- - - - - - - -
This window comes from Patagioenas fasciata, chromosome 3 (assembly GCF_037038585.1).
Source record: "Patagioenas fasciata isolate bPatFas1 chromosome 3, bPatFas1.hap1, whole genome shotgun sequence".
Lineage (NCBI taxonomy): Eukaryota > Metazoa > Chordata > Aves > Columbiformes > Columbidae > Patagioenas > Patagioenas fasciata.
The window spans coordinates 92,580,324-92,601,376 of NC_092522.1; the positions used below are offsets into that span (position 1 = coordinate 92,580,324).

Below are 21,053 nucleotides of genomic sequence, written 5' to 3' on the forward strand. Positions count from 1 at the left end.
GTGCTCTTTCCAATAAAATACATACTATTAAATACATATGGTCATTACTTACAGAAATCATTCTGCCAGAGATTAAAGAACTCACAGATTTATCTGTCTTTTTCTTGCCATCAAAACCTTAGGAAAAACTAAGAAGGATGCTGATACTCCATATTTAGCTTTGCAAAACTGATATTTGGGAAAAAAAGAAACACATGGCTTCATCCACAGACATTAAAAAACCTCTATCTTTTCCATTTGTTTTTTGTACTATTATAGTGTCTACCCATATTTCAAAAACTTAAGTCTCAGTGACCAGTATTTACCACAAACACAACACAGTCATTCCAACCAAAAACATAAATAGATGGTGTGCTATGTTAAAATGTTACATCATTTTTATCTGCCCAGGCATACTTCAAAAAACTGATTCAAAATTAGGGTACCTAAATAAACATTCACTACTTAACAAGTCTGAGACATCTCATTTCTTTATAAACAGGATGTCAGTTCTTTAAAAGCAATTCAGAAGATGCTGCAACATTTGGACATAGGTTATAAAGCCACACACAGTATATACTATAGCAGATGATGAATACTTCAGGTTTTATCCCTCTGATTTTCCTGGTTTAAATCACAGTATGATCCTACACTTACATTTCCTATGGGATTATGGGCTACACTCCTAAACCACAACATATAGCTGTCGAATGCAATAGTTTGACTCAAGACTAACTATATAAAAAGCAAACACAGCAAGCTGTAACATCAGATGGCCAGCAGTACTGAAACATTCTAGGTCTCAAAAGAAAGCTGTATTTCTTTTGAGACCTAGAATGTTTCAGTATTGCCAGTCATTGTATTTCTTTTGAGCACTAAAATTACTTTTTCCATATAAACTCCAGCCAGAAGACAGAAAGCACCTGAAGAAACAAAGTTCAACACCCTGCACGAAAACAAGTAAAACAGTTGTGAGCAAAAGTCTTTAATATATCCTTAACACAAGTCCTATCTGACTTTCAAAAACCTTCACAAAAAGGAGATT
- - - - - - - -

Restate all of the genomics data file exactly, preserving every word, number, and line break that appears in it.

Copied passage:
This window comes from Patagioenas fasciata, chromosome 3 (assembly GCF_037038585.1).
Source record: "Patagioenas fasciata isolate bPatFas1 chromosome 3, bPatFas1.hap1, whole genome shotgun sequence".
Lineage (NCBI taxonomy): Eukaryota > Metazoa > Chordata > Aves > Columbiformes > Columbidae > Patagioenas > Patagioenas fasciata.
The window spans coordinates 92,580,324-92,601,376 of NC_092522.1; the positions used below are offsets into that span (position 1 = coordinate 92,580,324).

Below are 21,053 nucleotides of genomic sequence, written 5' to 3' on the forward strand. Positions count from 1 at the left end.
GTGCTCTTTCCAATAAAATACATACTATTAAATACATATGGTCATTACTTACAGAAATCATTCTGCCAGAGATTAAAGAACTCACAGATTTATCTGTCTTTTTCTTGCCATCAAAACCTTAGGAAAAACTAAGAAGGATGCTGATACTCCATATTTAGCTTTGCAAAACTGATATTTGGGAAAAAAAGAAACACATGGCTTCATCCACAGACATTAAAAAACCTCTATCTTTTCCATTTGTTTTTTGTACTATTATAGTGTCTACCCATATTTCAAAAACTTAAGTCTCAGTGACCAGTATTTACCACAAACACAACACAGTCATTCCAACCAAAAACATAAATAGATGGTGTGCTATGTTAAAATGTTACATCATTTTTATCTGCCCAGGCATACTTCAAAAAACTGATTCAAAATTAGGGTACCTAAATAAACATTCACTACTTAACAAGTCTGAGACATCTCATTTCTTTATAAACAGGATGTCAGTTCTTTAAAAGCAATTCAGAAGATGCTGCAACATTTGGACATAGGTTATAAAGCCACACACAGTATATACTATAGCAGATGATGAATACTTCAGGTTTTATCCCTCTGATTTTCCTGGTTTAAATCACAGTATGATCCTACACTTACATTTCCTATGGGATTATGGGCTACACTCCTAAACCACAACATATAGCTGTCGAATGCAATAGTTTGACTCAAGACTAACTATATAAAAAGCAAACACAGCAAGCTGTAACATCAGATGGCCAGCAGTACTGAAACATTCTAGGTCTCAAAAGAAAGCTGTATTTCTTTTGAGACCTAGAATGTTTCAGTATTGCCAGTCATTGTATTTCTTTTGAGCACTAAAATTACTTTTTCCATATAAACTCCAGCCAGAAGACAGAAAGCACCTGAAGAAACAAAGTTCAACACCCTGCACGAAAACAAGTAAAACAGTTGTGAGCAAAAGTCTTTAATATATCCTTAACACAAGTCCTATCTGACTTTCAAAAACCTTCACAAAAAGGAGATT